Thankfully, though, that's changing, and the station will get slightly better from a walking perspective, as was confirmed earlier in the week by Bay Ward councillor Mark Taylor:
"Took me a year to convince NCC. Also paved and plowed pathways down embankment to access new crosswalk."
People have been crossing the Parkway at this location for decades, so the need was obvious. And, obviously, death's too good for the folks who 'designed' Lincoln Fields station in the first place. But if you want something done in Ottawa, there's always that extra hurdle.
NCC fountain still dry
On a slow news day, Kelly Egan amuses himself checking out NCC fountains. From the Citizen:
Little things, as I say, trip them up. There is a wonderful map at the back of the war museum that shows features along the river paths. In the legend, there is an icon for water fountain. On the map itself, there are no water fountains indicated. None, not even the one 200 metres away. Huh?
Further west, there is a sign on the southside path indicating Rue Cleary Street. It is quite a nice NCC sign, all logo-ed up, except it's wrong. It's Cleary Avenue, as someone has corrected in magic marker.
Not far from there, there is another water fountain, just off the path on the south side of the parkway, near the Woodroffe Avenue exit. It works, but the returning water leaks like a sieve from the drain, falling onto the ground.
Dear God of all Things Plumbing, how hard is it to have a water fountain that operates properly? Cripes, forget I even asked. (The NCC reports only two of 44 urban fountains are out of service and apologizes for any inconvenience.)
So, to recap the day: the fountain at the Champlain Bridge is either out of service, coming into service, has a leaky line, or a secure line, has a wonky meter, or new one, and all water fountains, of course, are a "priority and necessity" for the NCC.
And, please Lord, send me some real work, real soon.
Citizen: Three years later, NCC fountain still dry [28 June 2013]
NCC loses public programming to Heritage
Budget day, and the NCC has had all of its public programming and promotional activities handed over to Canadian Heritage. A few optimists are speculating that this could spell the beginning of the end for the NCC, but we remain skeptical. Nevertheless, from the Citizen:
As part of the federal budget unveiled by Finance Minister Jim Flaherty, the government said Canadian Heritage will take over the promotion of the capital - a key function the NCC has performed for 25 years. The federal government said iconic functions that have defined the NCC since the days of former chairman Jean Pigott, such as Canada Day celebrations, the Winterlude festival, the sound and light show and tours of Parliament, will now be undertaken by a federal department reporting directly to a minister.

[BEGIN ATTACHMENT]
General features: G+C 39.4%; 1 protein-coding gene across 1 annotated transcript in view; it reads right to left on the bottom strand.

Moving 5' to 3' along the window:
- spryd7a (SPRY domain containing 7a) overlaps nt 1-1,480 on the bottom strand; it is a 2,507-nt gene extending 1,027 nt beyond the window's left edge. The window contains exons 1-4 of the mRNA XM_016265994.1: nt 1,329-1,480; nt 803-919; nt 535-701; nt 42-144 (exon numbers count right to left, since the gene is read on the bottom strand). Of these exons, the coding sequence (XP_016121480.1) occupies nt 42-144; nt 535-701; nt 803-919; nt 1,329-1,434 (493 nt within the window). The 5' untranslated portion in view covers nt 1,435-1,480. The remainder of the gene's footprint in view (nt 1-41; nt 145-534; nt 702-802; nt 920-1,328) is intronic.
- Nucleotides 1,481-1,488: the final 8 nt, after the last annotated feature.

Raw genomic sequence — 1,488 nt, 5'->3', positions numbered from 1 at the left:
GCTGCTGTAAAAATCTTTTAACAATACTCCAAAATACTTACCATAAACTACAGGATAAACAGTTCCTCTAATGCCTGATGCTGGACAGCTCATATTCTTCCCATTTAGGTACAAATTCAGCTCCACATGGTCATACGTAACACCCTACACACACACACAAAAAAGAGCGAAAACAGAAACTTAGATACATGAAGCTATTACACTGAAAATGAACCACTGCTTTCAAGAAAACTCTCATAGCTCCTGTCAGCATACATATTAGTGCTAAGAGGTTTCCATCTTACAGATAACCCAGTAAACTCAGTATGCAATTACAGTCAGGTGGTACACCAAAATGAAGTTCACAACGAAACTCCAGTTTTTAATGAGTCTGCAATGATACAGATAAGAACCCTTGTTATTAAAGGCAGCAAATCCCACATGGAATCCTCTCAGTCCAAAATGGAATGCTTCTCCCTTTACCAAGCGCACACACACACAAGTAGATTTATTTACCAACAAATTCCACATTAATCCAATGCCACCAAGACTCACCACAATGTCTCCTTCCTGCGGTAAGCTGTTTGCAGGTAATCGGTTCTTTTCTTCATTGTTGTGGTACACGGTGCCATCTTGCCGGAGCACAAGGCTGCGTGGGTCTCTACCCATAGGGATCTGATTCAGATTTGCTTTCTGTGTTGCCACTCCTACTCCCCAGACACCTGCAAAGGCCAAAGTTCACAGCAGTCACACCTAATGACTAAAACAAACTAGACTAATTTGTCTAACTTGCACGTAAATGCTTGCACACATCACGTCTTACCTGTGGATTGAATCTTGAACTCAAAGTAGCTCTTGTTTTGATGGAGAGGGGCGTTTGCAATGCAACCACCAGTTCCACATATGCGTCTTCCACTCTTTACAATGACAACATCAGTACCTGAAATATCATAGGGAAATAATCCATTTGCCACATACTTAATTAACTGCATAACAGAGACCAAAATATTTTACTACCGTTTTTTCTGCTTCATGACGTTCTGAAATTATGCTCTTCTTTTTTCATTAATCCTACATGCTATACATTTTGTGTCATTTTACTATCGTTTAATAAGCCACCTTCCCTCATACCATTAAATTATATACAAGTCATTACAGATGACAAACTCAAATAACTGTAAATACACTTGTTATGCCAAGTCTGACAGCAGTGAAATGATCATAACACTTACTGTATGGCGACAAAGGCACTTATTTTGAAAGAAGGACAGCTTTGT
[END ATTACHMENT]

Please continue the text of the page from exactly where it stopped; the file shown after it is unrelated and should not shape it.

[...]Katharine Graham, professor of public policy at Carleton University, noted that with Canada Lands Corporation increasingly playing a bigger role in land development, and municipal governments on both sides of the river doing their own planning, she wonders how much "land-use planning" will be left for the NCC to do.
"This is a major cut of a couple limbs and it is a legitimate question to ask why we need the NCC," said Graham.
"We are approaching Canada's 150th birthday, and it seems the NCC will now not have a central role in the anniversary. I am pessimistic about the NCC's future. It does signal the beginning of the final days of the NCC."
Architecture critic Rhys Phillips, who has regularly criticized the NCC's performance in capital design, acknowledged the government decision "means the end of the NCC as we know it," but says that's a good thing because a smaller, more nimble NCC can focus on the more important job of designing a better capital.
"I hope it is the end of the NCC we've seen become bloated and dysfunctional for the last 20 to 25 years," Phillips said.
"We don't need the NCC organizing birthday parties. The NCC should be left as a very small design coordinating body led by urban design/architecture professionals. It should be the design overseer for the government."
[...]Baird said with the changes now in place the government will move "in very short order" to start the process of picking a new CEO to replace Marie Lemay who left the job last August to join the federal bureaucracy as associate deputy minister of infrastructure.
In 2006, the Conservative government asked University of Ottawa professor Gilles Paquet to lead a review of the NCC's mission. The panel said that its mandate should be strengthened to restore the NCC "to its former glory and importance." The report led to the creation of a separate post of chief executive officer, which Lemay filled.
Citizen: Department of Canadian Heritage to assume some National Capital Commission duties [22 March 2013]
History of the Vanier Parkway
First in a four part series, Vanier Now takes a look at the history of the Vanier Parkway - a creation of the Greber plan that saw rail lines throughout the city torn up and turned into arterial roadways.
Whither the NCC CEO
In the wake of some minor layoffs at the NCC, the Citizen's Kelly Egan wonders at the somewhat more remarkable fact that the NCC has been without a CEO lo these many months:
The departure of Marie Lemay was announced on July 6. We are closing in on eight months later, still with no permanent replacement as day-to-day head of operations at the National Capital Commission. Where did the glamour go?
[...]The NCC announced this week it was eliminating 29 positions from the Crown corporation, some of them fairly senior. More shrinkage.
And earlier this month, there was a public pull-back on plans to expand the Greenbelt designation to more private land in the east, west and south ends - and this after years of study. Oopsies.